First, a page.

The Rev. Moses Berry, an Orthodox priest and pastor of Theotokos “Unexpected Joy” Orthodox Mission, Ash Grove, Mo., began his career as a Protestant preacher, a family tradition reaching back into the 1800s. Then, in 1983, he visited an Orthodox church in Atlanta and was so moved that he retrained to become a priest in the Orthodox Church in America. He also helped to organize the coalition of clergy, scholars and lay leaders coming to Detroit.
“Reconnecting with the Orthodox tradition connects us with the earliest Christian traditions,” Berry says. “It means that, when our ancestors were brought here as slaves, they didn’t arrive here with just a collection of tribal religions. They didn’t all discover Christianity here. In fact, many Africans already were part of the ancient Christian church.”
When Berry returned to the family farm in Ash Grove three years ago he brought with him his faith as an Eastern Orthodox priest. It wasn’t long before the priest established a place for other Orthodox followers to worship.
“I didn’t think we would have a church for 5 years,” says the priest. “But God had other plans.”
The Orthodox Church is closely related to the Roman Catholic Church. The two faiths split in 1054. The Orthodox faith has changed little since that time, clinging to traditions that are centuries old. In fact, those who worship with Berry follow the Julian calendar rather than the Gregorian calendar used by much of the world.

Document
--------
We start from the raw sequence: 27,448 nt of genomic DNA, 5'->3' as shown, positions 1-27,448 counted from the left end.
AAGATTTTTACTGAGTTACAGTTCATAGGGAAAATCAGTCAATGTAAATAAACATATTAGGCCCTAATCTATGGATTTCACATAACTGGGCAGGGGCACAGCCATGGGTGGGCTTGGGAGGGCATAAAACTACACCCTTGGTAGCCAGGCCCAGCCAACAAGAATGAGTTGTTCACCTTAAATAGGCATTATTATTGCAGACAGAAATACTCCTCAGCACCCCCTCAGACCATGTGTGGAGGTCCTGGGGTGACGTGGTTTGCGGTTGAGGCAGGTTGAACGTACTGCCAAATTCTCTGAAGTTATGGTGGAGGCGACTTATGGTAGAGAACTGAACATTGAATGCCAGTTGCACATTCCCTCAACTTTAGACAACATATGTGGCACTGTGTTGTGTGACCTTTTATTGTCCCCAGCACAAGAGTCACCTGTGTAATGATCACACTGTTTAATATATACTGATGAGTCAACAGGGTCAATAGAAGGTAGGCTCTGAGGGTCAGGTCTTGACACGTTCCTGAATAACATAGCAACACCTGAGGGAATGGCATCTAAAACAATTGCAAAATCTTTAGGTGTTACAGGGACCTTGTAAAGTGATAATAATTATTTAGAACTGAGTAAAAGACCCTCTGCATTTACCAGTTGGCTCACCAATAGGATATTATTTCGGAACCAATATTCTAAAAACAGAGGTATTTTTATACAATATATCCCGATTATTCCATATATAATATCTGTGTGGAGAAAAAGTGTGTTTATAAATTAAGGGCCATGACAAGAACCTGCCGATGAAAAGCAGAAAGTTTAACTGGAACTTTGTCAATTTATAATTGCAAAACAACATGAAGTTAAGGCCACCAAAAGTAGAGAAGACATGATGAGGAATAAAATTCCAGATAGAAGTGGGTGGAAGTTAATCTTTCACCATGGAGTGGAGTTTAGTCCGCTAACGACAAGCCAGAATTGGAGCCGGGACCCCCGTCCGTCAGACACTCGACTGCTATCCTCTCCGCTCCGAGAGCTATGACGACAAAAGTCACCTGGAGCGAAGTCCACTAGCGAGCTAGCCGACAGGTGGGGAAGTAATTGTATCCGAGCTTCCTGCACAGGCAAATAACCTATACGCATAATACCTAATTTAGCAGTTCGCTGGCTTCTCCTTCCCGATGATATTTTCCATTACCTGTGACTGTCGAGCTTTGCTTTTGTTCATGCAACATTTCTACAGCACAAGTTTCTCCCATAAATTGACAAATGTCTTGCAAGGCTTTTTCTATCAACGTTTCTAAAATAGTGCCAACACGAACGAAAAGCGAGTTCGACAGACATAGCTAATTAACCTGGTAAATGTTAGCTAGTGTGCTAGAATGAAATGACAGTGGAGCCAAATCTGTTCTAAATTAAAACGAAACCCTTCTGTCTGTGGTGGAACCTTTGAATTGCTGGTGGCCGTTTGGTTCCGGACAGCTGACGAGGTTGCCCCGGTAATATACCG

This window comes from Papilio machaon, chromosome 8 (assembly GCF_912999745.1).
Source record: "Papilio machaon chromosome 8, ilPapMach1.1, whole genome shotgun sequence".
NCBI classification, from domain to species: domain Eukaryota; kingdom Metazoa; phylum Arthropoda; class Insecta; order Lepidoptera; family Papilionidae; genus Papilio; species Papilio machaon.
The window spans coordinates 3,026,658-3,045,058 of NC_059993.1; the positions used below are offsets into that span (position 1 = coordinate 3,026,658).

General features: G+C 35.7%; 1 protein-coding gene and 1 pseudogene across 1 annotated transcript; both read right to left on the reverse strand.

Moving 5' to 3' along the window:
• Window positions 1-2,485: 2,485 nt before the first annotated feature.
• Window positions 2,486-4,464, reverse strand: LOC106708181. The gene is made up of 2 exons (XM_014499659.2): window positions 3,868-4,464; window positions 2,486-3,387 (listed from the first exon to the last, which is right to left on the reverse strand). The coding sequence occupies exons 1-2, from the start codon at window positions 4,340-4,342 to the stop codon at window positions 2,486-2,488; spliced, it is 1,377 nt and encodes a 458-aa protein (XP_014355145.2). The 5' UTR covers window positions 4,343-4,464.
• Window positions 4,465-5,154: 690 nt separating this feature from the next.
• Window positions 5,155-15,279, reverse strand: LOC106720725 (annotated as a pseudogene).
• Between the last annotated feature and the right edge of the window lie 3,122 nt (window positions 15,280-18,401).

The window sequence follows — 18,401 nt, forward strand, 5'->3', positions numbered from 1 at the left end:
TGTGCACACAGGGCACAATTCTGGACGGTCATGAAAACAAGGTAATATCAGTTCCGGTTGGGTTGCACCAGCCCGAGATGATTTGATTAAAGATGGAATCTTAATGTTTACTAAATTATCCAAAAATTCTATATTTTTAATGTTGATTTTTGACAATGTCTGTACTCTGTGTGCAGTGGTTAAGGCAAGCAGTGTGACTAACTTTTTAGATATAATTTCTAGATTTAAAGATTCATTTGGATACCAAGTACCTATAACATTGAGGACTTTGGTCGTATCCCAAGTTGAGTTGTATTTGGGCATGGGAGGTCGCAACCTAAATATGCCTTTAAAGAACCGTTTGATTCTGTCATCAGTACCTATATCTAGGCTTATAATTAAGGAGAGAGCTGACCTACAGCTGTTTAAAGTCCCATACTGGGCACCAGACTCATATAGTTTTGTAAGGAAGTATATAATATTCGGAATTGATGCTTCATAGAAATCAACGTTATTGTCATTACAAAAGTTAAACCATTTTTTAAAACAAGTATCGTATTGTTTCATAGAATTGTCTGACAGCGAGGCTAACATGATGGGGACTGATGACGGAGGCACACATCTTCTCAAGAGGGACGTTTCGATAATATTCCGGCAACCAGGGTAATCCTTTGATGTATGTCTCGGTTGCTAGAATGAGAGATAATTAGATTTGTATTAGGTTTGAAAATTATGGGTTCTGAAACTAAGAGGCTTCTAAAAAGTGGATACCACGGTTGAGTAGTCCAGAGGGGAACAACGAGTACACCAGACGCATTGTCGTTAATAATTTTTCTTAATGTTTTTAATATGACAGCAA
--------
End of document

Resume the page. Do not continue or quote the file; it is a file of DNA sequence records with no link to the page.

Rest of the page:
Incense, candles and the ever-present icons are a big part of their faith. Their services, held with the congregation standing, are steeped in tradition with the priest chanting the scriptures.
If the little church seems out of place in rural Missouri its priest is not. His roots run deeper in Ash Grove than perhaps any of the town’s other 1,100 residents. He can trace his lineage to the 1830s when Nathan Boone and his family homesteaded land near the community northwest of Springfield.
Berry’s great-grandmother was a slave named Caroline who was owned by the Boones. She married William Berry after being set free and the two started a 40-acre homestead. In 1873 William built the farmhouse where the priest was born and now lives with his wife, Magdalena, and their two children, Dorothy and Elijah.
On his father’s side, Berry’s great-grandfather was Wallace White, a former slave and the first black soldier in the Union’s Missouri 6th Cavalry.